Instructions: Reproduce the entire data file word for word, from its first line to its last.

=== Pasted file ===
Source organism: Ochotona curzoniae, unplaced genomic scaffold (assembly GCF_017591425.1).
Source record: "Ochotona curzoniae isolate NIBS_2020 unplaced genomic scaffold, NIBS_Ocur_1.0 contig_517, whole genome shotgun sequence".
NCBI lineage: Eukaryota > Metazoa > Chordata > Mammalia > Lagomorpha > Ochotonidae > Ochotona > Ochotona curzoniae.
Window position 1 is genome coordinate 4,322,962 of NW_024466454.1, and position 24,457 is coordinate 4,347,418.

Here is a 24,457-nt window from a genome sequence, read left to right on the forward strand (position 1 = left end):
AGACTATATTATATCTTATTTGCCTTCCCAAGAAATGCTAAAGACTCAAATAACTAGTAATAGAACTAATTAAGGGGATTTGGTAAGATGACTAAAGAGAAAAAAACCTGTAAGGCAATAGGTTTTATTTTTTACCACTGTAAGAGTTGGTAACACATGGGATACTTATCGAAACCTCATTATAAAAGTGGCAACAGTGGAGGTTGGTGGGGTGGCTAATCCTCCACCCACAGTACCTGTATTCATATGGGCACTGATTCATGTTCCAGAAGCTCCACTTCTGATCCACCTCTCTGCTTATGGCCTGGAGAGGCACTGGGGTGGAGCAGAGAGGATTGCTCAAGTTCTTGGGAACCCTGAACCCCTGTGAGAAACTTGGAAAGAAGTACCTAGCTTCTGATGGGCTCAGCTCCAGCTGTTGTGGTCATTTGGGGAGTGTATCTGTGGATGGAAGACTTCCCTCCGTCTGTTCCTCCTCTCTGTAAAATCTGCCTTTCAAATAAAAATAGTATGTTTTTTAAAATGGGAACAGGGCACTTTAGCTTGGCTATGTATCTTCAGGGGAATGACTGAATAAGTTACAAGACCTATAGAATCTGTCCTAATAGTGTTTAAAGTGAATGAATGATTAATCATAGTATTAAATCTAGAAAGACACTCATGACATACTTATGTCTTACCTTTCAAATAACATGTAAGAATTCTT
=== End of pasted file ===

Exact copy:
Source organism: Ochotona curzoniae, unplaced genomic scaffold (assembly GCF_017591425.1).
Source record: "Ochotona curzoniae isolate NIBS_2020 unplaced genomic scaffold, NIBS_Ocur_1.0 contig_517, whole genome shotgun sequence".
NCBI lineage: Eukaryota > Metazoa > Chordata > Mammalia > Lagomorpha > Ochotonidae > Ochotona > Ochotona curzoniae.
Window position 1 is genome coordinate 4,322,962 of NW_024466454.1, and position 24,457 is coordinate 4,347,418.

Here is a 24,457-nt window from a genome sequence, read left to right on the forward strand (position 1 = left end):
AGACTATATTATATCTTATTTGCCTTCCCAAGAAATGCTAAAGACTCAAATAACTAGTAATAGAACTAATTAAGGGGATTTGGTAAGATGACTAAAGAGAAAAAAACCTGTAAGGCAATAGGTTTTATTTTTTACCACTGTAAGAGTTGGTAACACATGGGATACTTATCGAAACCTCATTATAAAAGTGGCAACAGTGGAGGTTGGTGGGGTGGCTAATCCTCCACCCACAGTACCTGTATTCATATGGGCACTGATTCATGTTCCAGAAGCTCCACTTCTGATCCACCTCTCTGCTTATGGCCTGGAGAGGCACTGGGGTGGAGCAGAGAGGATTGCTCAAGTTCTTGGGAACCCTGAACCCCTGTGAGAAACTTGGAAAGAAGTACCTAGCTTCTGATGGGCTCAGCTCCAGCTGTTGTGGTCATTTGGGGAGTGTATCTGTGGATGGAAGACTTCCCTCCGTCTGTTCCTCCTCTCTGTAAAATCTGCCTTTCAAATAAAAATAGTATGTTTTTTAAAATGGGAACAGGGCACTTTAGCTTGGCTATGTATCTTCAGGGGAATGACTGAATAAGTTACAAGACCTATAGAATCTGTCCTAATAGTGTTTAAAGTGAATGAATGATTAATCATAGTATTAAATCTAGAAAGACACTCATGACATACTTATGTCTTACCTTTCAAATAACATGTAAGAATTCTT